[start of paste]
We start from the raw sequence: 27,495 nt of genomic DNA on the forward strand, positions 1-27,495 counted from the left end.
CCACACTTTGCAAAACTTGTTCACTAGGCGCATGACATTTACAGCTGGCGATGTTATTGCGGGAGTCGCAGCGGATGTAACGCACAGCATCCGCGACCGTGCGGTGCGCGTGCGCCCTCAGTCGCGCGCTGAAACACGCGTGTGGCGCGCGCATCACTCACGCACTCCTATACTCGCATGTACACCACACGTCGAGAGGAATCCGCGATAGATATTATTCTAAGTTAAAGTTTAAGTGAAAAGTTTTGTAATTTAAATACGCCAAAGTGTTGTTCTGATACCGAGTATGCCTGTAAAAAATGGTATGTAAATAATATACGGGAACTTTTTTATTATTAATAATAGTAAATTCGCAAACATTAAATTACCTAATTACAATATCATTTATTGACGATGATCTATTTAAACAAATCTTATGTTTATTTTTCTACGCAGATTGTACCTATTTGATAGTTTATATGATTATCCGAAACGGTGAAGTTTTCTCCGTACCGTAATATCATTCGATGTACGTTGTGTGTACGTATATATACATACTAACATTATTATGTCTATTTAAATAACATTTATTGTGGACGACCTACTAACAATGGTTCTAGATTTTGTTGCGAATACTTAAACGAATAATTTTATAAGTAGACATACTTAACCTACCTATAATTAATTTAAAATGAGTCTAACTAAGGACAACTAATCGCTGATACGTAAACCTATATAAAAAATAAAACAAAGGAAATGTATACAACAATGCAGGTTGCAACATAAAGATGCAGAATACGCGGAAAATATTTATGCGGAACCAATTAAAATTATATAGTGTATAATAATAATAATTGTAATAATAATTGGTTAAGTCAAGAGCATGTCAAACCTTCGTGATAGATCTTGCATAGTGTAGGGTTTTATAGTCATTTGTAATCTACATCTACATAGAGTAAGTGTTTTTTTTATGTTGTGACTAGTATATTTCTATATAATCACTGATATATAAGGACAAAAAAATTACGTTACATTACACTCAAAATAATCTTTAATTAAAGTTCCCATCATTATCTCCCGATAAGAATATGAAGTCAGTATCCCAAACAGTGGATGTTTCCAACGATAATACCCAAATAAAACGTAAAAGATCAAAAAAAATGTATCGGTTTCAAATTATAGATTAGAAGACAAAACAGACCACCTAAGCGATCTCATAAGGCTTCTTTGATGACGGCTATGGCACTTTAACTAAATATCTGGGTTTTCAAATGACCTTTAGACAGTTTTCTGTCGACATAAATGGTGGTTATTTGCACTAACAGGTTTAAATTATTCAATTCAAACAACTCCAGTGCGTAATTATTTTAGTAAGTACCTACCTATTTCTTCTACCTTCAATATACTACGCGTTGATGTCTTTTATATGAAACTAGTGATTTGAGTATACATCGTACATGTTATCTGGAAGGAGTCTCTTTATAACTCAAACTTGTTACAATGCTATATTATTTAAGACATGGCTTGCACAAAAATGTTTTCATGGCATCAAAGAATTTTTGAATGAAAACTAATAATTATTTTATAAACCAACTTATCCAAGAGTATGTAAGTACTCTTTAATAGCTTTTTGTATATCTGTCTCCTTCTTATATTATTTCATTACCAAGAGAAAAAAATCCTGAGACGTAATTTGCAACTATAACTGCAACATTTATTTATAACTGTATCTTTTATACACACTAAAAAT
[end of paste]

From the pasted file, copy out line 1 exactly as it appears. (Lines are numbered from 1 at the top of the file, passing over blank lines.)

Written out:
We start from the raw sequence: 27,495 nt of genomic DNA on the forward strand, positions 1-27,495 counted from the left end.